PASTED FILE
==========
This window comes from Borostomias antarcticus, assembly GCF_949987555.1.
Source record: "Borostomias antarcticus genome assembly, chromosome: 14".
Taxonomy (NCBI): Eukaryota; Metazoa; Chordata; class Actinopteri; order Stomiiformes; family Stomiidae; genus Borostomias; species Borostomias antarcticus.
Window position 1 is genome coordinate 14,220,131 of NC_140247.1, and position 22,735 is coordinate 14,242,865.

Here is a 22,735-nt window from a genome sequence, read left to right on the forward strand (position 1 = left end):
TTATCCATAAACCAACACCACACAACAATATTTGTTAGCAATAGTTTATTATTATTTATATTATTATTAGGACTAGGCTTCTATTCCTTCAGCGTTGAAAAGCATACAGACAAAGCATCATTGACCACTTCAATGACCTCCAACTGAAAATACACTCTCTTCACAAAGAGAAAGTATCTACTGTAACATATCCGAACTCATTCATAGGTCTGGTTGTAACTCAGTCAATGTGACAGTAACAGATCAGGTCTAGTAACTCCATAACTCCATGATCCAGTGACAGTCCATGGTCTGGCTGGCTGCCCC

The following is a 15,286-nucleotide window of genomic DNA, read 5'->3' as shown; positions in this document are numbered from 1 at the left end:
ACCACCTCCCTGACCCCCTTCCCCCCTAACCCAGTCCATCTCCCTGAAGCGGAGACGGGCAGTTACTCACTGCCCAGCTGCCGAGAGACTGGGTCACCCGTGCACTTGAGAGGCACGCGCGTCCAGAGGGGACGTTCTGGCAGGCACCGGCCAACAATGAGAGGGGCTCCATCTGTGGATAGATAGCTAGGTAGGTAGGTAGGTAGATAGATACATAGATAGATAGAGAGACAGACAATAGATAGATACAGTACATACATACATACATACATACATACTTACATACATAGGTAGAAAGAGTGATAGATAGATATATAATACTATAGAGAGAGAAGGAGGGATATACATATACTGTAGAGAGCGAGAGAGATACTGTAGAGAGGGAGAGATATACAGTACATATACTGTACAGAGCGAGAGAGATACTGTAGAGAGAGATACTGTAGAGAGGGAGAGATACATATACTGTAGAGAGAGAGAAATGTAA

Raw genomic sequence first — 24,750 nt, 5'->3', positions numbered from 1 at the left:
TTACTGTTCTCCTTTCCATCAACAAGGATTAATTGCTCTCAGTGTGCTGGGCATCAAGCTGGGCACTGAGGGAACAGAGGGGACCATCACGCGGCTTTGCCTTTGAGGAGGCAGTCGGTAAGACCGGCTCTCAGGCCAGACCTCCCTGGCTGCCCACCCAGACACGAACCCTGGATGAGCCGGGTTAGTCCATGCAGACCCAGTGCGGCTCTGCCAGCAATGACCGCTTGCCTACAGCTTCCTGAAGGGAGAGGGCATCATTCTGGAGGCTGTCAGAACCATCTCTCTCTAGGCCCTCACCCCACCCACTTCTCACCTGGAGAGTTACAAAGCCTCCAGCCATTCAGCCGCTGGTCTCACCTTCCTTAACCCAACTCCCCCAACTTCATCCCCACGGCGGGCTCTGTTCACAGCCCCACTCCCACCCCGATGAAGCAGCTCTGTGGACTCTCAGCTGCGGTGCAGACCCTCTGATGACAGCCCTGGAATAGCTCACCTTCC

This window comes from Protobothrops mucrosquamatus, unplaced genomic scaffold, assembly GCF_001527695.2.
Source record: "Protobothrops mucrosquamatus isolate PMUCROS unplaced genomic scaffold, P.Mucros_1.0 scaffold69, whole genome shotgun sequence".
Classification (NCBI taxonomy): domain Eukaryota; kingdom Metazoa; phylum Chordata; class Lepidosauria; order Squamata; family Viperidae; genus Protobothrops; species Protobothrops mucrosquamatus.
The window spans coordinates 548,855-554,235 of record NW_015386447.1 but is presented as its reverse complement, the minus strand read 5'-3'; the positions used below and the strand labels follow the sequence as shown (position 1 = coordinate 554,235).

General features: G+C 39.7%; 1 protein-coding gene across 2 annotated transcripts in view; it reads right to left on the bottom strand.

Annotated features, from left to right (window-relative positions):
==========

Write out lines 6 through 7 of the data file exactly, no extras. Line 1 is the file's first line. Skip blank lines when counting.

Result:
TTATCCATAAACCAACACCACACAACAATATTTGTTAGCAATAGTTTATTATTATTTATATTATTATTAGGACTAGGCTTCTATTCCTTCAGCGTTGAAAAGCATACAGACAAAGCATCATTGACCACTTCAATGACCTCCAACTGAAAATACACTCTCTTCACAAAGAGAAAGTATCTACTGTAACATATCCGAACTCATTCATAGGTCTGGTTGTAACTCAGTCAATGTGACAGTAACAGATCAGGTCTAGTAACTCCATAACTCCATGATCCAGTGACAGTCCATGGTCTGGCTGGCTGCCCC

The following is a 15,286-nucleotide window of genomic DNA, read 5'->3' as shown; positions in this document are numbered from 1 at the left end: